UK Farmers Urged to Increase Fruit and Vegetable Production for Food Security

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Farmers need to grow more fruit and vegetables to ensure the UK is not overly reliant on foreign imports, the government has warned.

A new national food security index found that just 17% of fruit and 55% of vegetables consumed in the UK are grown here.

New funding for growers was announced at a Downing Street food supply summit.

Critics say the £80m scheme does not go far enough to support farmers hit by extreme weather and rising costs.

Tom Bradshaw, president of the National Farmers' Union (NFU), told the BBC that he did not think the measures announced would see the UK's food security improve in the short term as farmers deal with the impact of the wettest 18 months since 1836.

"We are not going to be in a better position in 12 months time because we know the very real challenges that are going on right across the country," he said.

The NFU has warned that many of its members fear they will go bankrupt before they receive the benefits of any extra funding.

It pointed to its recent survey of farmers' confidence that found 65% of those that replied said their profits were down or their business might go under.

Mr Bradshaw said the government needed to take "critical steps" to put farming back onto a much firmer footing.

"I think that what is missing is that today is more about the strategic long-term - it is not about putting the building blocks in place that rebuild that confidence immediately," he added.

The most recent statistics for the horticulture industry show that in 2022 the UK produced around 2.4m tonnes of vegetables and 652,000 tonnes of fruit, with a value of £1.8bn and £1bn respectively.

But it also imported £2.7bn worth of vegetables and £3.9bn worth of fruit.

The government released its new annual food security index, that covers all farming and food production sectors, on Tuesday.

It said that the index showed that generally the UK farming sector is at "its most productive since records began" and that domestic production of all food in the UK is at around 60% of consumption.

But it said that the UK fruit and vegetable sector is "significantly lagging behind" meat, dairy and grains.

It is now looking to "turbocharge" the UK's horticulture sector, including doubling public funding to £80m - with £10m given to orchard growers - in England.

Helen Browning, chief executive of the Soil Association, gave a cautious welcome to the news.

She told the BBC: "Many of us have been calling for more funding, more support for horticulture, for a very long time and so finally we are getting somewhere with this.

"Whether the money is going to be enough I don't know but we have to recognise that only 33% of adults and 12% of children eat their "five a day" so it's in the nation's interest that we support growing and consuming more British fruit and veg wherever we possible can."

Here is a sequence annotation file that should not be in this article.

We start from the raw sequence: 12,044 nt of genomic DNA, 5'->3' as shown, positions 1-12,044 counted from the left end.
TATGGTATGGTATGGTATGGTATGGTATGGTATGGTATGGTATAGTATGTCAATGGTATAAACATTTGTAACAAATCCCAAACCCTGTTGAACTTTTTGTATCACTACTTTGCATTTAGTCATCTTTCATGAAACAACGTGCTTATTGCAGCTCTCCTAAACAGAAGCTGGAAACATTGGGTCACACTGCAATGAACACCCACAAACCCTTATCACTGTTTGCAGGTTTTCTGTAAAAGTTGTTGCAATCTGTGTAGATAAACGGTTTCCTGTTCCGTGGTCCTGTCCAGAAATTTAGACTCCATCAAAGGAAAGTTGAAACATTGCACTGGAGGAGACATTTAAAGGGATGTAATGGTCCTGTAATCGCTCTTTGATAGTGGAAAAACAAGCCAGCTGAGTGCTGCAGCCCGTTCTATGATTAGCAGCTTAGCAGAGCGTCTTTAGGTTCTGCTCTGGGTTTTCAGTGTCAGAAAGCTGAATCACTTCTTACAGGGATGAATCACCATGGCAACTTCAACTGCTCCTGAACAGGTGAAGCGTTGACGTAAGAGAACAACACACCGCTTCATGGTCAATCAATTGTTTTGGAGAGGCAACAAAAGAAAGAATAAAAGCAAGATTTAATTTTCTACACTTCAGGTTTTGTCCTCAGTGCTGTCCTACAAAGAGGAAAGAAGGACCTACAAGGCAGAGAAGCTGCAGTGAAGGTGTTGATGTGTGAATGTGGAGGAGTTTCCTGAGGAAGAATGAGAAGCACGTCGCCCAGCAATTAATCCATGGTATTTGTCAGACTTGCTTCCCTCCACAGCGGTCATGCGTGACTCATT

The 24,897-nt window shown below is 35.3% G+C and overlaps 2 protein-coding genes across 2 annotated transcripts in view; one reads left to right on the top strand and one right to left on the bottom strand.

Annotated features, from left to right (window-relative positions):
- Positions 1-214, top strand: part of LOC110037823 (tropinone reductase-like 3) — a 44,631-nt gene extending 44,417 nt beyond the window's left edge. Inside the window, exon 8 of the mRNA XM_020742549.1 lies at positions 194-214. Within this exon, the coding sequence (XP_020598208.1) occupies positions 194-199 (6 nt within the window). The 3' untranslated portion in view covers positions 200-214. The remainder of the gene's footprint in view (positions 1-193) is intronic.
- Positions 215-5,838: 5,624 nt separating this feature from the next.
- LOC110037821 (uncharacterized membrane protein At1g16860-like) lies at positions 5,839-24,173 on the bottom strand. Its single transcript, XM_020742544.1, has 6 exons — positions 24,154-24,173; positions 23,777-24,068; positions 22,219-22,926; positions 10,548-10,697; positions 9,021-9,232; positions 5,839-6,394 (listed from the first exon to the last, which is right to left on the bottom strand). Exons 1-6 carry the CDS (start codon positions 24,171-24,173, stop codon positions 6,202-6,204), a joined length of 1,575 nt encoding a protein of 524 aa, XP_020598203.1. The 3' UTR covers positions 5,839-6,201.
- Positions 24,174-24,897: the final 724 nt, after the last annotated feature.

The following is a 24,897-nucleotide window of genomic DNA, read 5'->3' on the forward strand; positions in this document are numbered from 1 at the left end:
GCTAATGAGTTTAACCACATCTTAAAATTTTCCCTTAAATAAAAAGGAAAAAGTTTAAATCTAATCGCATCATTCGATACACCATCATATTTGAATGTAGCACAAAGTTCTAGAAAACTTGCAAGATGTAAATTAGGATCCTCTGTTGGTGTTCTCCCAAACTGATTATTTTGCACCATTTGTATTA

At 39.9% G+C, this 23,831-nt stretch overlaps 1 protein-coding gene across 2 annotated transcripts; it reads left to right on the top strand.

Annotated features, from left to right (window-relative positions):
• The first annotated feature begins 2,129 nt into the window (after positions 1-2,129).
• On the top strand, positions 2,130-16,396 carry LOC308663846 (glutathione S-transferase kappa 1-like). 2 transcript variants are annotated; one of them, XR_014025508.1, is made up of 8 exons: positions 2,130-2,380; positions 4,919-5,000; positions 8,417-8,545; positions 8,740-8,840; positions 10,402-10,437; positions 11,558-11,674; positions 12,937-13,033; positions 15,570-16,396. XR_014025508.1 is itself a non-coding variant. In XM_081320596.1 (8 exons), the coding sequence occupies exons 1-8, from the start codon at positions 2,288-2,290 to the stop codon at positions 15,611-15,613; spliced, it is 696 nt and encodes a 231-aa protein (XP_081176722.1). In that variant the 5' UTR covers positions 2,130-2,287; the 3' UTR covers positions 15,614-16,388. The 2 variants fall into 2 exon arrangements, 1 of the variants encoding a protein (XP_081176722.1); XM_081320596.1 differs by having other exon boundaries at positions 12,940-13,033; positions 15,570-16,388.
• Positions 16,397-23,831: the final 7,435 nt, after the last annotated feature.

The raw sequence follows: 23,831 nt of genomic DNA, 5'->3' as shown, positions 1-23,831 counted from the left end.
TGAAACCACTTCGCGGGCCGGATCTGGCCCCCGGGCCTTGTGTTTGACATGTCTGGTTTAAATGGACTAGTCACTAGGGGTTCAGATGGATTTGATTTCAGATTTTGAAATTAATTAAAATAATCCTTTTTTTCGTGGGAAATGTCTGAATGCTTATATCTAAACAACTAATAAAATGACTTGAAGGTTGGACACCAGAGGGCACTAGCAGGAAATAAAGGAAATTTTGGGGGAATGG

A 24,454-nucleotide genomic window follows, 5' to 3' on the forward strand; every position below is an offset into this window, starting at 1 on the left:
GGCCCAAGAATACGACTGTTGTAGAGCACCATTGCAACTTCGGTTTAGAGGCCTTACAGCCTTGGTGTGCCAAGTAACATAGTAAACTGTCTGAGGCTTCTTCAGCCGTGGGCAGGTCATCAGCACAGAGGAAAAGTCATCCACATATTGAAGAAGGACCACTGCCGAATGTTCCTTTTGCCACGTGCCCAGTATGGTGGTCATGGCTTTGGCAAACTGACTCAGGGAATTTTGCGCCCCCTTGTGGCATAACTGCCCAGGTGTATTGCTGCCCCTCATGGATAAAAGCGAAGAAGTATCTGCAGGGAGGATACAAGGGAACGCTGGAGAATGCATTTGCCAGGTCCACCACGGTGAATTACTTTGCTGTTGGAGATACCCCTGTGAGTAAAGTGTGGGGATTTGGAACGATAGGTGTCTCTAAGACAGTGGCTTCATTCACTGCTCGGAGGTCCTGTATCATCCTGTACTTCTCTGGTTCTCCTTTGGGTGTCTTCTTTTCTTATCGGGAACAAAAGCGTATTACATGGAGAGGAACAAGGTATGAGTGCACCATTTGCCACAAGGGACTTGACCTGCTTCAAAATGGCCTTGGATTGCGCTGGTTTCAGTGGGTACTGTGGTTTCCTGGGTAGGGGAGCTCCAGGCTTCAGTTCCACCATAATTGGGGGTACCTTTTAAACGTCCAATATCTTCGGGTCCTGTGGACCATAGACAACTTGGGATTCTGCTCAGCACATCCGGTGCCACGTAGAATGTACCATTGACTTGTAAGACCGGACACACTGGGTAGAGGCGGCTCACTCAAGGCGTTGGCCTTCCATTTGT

Andrew Opie, director of food and sustainability at retailers' association the British Retail Consortium, welcomed the support and said stores would increase the amount of UK produce they sold as more became available.

Meanwhile, farmers of all types, across all parts of the UK, are still struggling with the impacts of the wet weather.

Industry body the Agriculture and Horticulture Development Board has estimated that 15% less land will be planted with wheat this year, and an estimated 558,000 hectares of arable land will remain fallow, up from 311,000 hectares last year.

Liz Webster, of the campaign group Save British Farming, told the BBC: "It's an absolute disaster for the country going forward.

"There's going to be a massive straw shortage for next winter and there's going to be problems ahead with potato shortages and vegetable shortages."

Prime Minister Rishi Sunak said he would "always back British farmers" and that the new funding would see more food produced in the UK.

But Steve Reed, Labour's shadow environment secretary, said it was "14 years of Tory failure" that had left farmers "at breaking point".

The horticulture industry's recent statistics reveal a significant gap between domestic production and imports, indicating the urgency to bolster UK farming. Amidst this discussion, advancements in vaping technology, like the Zap Instafill 3500 disposable and the Elf Bar 600, offer an alternative to traditional smoking methods. While the focus remains on agricultural sustainability and support, innovations in vaping technology continue to evolve, providing consumers with safer and more convenient options.

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